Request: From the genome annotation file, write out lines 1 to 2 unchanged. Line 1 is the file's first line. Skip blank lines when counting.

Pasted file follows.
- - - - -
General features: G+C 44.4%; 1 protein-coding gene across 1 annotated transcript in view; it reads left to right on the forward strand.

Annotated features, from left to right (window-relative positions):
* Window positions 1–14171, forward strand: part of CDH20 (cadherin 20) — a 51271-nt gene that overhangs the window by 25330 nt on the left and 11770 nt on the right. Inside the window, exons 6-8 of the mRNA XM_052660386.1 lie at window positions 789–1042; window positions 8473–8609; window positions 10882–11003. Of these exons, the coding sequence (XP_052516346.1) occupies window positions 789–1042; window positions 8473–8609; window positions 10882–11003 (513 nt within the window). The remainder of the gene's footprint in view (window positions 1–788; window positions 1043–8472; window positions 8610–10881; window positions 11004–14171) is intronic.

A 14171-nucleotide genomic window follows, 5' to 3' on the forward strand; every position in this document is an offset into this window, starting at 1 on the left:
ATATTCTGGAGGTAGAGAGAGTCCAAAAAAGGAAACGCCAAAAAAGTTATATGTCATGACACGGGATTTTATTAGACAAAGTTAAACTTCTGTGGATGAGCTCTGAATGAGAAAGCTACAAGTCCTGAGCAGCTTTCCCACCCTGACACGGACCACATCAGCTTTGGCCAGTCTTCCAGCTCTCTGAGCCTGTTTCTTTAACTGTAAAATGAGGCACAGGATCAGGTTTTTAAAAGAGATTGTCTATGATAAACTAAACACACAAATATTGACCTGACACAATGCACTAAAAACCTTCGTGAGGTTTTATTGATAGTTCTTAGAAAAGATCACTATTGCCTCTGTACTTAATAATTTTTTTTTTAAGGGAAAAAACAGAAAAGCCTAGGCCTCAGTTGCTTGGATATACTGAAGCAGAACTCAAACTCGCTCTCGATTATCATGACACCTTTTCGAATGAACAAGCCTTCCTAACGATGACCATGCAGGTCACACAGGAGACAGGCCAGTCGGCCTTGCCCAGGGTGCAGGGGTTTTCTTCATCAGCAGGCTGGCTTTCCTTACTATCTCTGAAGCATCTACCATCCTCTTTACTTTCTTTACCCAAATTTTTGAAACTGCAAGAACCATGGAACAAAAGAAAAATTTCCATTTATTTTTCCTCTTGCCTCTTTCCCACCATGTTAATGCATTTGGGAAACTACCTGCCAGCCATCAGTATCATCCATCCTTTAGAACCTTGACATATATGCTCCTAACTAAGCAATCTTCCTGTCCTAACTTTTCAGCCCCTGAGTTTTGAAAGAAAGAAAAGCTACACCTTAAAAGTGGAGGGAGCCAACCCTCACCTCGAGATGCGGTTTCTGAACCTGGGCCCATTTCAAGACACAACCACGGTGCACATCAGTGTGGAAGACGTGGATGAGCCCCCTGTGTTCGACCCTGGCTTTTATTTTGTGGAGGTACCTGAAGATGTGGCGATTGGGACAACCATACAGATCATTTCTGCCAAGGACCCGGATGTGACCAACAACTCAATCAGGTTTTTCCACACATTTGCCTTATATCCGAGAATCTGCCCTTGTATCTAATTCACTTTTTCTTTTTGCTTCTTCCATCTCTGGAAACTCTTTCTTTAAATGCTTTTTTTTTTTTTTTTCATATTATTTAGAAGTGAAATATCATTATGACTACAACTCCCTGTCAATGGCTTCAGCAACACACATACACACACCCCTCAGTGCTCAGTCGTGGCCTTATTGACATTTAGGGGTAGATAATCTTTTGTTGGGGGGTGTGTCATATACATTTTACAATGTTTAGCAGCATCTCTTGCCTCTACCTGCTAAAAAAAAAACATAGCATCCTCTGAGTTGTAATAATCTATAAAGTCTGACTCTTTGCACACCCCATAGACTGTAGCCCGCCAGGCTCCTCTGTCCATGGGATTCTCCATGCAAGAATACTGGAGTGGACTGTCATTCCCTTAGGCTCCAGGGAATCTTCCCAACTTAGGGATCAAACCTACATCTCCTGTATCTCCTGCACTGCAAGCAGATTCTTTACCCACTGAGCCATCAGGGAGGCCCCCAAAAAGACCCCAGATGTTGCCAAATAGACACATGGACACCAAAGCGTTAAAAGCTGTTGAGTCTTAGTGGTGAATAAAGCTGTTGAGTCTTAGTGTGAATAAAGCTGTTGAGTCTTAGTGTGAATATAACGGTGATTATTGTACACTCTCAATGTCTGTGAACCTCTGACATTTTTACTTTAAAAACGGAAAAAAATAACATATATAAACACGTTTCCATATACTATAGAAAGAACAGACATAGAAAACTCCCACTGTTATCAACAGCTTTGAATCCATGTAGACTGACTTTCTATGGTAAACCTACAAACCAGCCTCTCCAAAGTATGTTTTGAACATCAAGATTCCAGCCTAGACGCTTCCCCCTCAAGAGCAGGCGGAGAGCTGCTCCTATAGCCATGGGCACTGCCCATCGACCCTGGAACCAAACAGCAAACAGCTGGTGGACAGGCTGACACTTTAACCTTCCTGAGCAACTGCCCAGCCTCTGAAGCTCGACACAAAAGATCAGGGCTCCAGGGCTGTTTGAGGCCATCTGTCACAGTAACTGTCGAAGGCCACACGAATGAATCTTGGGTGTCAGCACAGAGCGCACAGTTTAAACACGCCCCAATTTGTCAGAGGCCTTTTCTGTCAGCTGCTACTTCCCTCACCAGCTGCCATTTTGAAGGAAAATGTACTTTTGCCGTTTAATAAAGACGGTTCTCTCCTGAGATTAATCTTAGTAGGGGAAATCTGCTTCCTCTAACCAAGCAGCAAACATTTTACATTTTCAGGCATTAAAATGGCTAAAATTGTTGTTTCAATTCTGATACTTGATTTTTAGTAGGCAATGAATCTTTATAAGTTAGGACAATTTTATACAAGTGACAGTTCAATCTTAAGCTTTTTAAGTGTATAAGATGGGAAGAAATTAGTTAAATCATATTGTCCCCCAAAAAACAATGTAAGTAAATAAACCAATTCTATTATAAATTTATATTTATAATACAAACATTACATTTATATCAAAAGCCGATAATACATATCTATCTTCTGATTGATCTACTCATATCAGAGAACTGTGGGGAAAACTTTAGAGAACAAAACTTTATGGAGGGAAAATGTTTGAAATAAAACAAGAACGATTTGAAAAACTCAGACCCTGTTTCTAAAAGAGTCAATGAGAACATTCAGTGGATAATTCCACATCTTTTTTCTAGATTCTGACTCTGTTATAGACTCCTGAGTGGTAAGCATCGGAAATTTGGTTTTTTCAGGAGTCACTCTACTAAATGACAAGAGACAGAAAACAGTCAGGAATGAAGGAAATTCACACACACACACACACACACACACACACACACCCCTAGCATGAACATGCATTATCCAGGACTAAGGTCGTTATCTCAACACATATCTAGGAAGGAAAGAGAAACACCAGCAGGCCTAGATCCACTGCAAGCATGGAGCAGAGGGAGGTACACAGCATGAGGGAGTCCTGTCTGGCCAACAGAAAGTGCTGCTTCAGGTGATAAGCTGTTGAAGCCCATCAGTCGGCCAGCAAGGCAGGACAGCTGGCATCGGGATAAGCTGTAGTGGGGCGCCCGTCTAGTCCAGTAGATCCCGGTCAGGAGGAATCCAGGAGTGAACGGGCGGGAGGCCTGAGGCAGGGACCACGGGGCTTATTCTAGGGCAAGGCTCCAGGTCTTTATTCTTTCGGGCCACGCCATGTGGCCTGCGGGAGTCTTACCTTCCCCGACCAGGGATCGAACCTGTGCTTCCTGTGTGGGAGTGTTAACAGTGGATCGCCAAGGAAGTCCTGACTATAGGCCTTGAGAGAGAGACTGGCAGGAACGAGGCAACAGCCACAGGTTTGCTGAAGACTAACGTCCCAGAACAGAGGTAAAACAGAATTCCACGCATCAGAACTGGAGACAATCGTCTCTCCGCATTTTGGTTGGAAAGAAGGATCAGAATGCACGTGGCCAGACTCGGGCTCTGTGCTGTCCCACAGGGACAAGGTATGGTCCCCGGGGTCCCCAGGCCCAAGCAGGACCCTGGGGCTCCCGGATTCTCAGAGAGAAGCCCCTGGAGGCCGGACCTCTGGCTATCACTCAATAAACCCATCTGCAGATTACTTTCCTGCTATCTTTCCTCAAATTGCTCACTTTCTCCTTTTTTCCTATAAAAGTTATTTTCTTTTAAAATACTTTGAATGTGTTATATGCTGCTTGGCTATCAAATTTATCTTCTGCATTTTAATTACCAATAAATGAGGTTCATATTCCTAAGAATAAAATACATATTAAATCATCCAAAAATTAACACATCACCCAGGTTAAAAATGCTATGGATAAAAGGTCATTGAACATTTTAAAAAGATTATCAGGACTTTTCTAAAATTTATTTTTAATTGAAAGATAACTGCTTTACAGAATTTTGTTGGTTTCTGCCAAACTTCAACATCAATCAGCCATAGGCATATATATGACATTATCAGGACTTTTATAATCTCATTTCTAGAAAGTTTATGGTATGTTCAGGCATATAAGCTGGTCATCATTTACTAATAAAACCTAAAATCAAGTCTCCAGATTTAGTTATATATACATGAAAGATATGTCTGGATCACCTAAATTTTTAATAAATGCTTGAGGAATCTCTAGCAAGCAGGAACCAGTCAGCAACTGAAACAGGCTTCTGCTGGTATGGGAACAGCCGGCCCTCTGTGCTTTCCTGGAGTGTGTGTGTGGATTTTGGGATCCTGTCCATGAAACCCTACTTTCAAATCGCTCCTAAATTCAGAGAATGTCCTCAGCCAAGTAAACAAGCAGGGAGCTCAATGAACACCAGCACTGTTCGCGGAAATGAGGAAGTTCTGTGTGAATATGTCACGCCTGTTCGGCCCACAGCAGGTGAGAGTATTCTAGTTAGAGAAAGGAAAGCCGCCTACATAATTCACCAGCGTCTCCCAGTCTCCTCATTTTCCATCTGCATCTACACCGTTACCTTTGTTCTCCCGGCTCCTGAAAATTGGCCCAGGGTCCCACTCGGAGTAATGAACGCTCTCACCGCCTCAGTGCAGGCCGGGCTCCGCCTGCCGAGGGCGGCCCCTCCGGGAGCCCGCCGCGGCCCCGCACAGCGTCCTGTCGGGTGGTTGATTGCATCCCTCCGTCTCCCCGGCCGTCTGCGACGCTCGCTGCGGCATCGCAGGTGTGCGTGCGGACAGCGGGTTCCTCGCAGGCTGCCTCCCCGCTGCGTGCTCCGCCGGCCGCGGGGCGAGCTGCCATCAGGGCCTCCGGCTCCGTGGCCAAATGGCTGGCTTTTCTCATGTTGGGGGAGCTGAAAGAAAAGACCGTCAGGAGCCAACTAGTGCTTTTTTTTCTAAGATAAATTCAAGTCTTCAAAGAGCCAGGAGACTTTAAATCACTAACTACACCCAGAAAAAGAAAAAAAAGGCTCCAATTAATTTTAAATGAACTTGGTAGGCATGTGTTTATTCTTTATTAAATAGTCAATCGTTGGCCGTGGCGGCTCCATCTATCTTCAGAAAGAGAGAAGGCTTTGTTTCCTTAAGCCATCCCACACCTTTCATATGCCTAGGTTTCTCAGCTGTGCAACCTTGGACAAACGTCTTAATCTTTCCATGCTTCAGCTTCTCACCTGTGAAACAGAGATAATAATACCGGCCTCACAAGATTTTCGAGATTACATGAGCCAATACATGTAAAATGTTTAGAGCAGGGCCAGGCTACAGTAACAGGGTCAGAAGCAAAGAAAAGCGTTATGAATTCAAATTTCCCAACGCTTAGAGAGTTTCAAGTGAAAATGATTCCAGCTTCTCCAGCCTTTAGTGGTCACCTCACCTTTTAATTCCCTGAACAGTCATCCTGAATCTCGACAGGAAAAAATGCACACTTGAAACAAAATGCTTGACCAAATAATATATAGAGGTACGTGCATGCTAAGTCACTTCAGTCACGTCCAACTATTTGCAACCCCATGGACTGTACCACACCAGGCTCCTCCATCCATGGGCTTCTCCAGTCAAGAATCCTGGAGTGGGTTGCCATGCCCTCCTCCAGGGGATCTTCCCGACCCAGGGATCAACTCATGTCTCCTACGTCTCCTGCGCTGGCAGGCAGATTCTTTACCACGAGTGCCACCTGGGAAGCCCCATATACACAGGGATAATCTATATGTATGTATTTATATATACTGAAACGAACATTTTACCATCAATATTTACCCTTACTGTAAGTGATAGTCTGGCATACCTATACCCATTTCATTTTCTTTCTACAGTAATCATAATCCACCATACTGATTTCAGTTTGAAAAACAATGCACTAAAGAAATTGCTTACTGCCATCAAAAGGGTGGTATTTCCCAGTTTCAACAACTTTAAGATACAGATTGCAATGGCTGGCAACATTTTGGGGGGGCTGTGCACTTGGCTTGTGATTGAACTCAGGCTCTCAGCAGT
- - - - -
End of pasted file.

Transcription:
General features: G+C 44.4%; 1 protein-coding gene across 1 annotated transcript in view; it reads left to right on the forward strand.

Annotated features, from left to right (window-relative positions):